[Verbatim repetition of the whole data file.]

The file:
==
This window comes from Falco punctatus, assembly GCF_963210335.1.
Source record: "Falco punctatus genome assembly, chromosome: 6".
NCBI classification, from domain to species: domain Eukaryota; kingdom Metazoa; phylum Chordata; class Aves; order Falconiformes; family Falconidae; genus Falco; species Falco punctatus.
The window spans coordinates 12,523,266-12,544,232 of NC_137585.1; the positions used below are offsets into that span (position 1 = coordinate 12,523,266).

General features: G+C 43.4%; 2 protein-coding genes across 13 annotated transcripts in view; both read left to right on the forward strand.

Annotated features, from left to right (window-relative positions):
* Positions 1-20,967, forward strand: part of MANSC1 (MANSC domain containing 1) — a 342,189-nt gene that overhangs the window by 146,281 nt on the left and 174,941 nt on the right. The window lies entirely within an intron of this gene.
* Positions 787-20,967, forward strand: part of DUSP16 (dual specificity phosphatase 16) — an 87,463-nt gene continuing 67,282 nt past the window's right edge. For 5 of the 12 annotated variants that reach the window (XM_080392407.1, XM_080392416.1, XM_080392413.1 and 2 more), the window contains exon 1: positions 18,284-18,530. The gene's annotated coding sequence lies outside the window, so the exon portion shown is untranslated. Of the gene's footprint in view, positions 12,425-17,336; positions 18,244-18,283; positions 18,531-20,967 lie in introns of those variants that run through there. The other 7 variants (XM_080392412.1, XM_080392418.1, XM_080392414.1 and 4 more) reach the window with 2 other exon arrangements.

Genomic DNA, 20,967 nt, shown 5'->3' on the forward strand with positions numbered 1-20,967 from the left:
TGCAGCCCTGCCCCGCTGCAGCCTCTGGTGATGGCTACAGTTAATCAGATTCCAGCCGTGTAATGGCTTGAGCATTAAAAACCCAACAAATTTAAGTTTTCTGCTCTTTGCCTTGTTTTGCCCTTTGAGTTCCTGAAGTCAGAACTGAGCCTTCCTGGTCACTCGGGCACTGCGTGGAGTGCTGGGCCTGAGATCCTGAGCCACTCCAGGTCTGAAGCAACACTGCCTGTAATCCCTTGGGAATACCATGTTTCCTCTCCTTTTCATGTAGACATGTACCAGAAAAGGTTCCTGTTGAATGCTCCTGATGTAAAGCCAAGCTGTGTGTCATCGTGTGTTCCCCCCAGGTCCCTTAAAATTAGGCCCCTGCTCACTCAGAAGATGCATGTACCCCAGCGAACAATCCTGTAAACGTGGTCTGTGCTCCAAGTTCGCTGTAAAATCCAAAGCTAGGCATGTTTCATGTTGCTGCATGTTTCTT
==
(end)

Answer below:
This window comes from Falco punctatus, assembly GCF_963210335.1.
Source record: "Falco punctatus genome assembly, chromosome: 6".
NCBI classification, from domain to species: domain Eukaryota; kingdom Metazoa; phylum Chordata; class Aves; order Falconiformes; family Falconidae; genus Falco; species Falco punctatus.
The window spans coordinates 12,523,266-12,544,232 of NC_137585.1; the positions used below are offsets into that span (position 1 = coordinate 12,523,266).

General features: G+C 43.4%; 2 protein-coding genes across 13 annotated transcripts in view; both read left to right on the forward strand.

Annotated features, from left to right (window-relative positions):
* Positions 1-20,967, forward strand: part of MANSC1 (MANSC domain containing 1) — a 342,189-nt gene that overhangs the window by 146,281 nt on the left and 174,941 nt on the right. The window lies entirely within an intron of this gene.
* Positions 787-20,967, forward strand: part of DUSP16 (dual specificity phosphatase 16) — an 87,463-nt gene continuing 67,282 nt past the window's right edge. For 5 of the 12 annotated variants that reach the window (XM_080392407.1, XM_080392416.1, XM_080392413.1 and 2 more), the window contains exon 1: positions 18,284-18,530. The gene's annotated coding sequence lies outside the window, so the exon portion shown is untranslated. Of the gene's footprint in view, positions 12,425-17,336; positions 18,244-18,283; positions 18,531-20,967 lie in introns of those variants that run through there. The other 7 variants (XM_080392412.1, XM_080392418.1, XM_080392414.1 and 4 more) reach the window with 2 other exon arrangements.

Genomic DNA, 20,967 nt, shown 5'->3' on the forward strand with positions numbered 1-20,967 from the left:
TGCAGCCCTGCCCCGCTGCAGCCTCTGGTGATGGCTACAGTTAATCAGATTCCAGCCGTGTAATGGCTTGAGCATTAAAAACCCAACAAATTTAAGTTTTCTGCTCTTTGCCTTGTTTTGCCCTTTGAGTTCCTGAAGTCAGAACTGAGCCTTCCTGGTCACTCGGGCACTGCGTGGAGTGCTGGGCCTGAGATCCTGAGCCACTCCAGGTCTGAAGCAACACTGCCTGTAATCCCTTGGGAATACCATGTTTCCTCTCCTTTTCATGTAGACATGTACCAGAAAAGGTTCCTGTTGAATGCTCCTGATGTAAAGCCAAGCTGTGTGTCATCGTGTGTTCCCCCCAGGTCCCTTAAAATTAGGCCCCTGCTCACTCAGAAGATGCATGTACCCCAGCGAACAATCCTGTAAACGTGGTCTGTGCTCCAAGTTCGCTGTAAAATCCAAAGCTAGGCATGTTTCATGTTGCTGCATGTTTCTT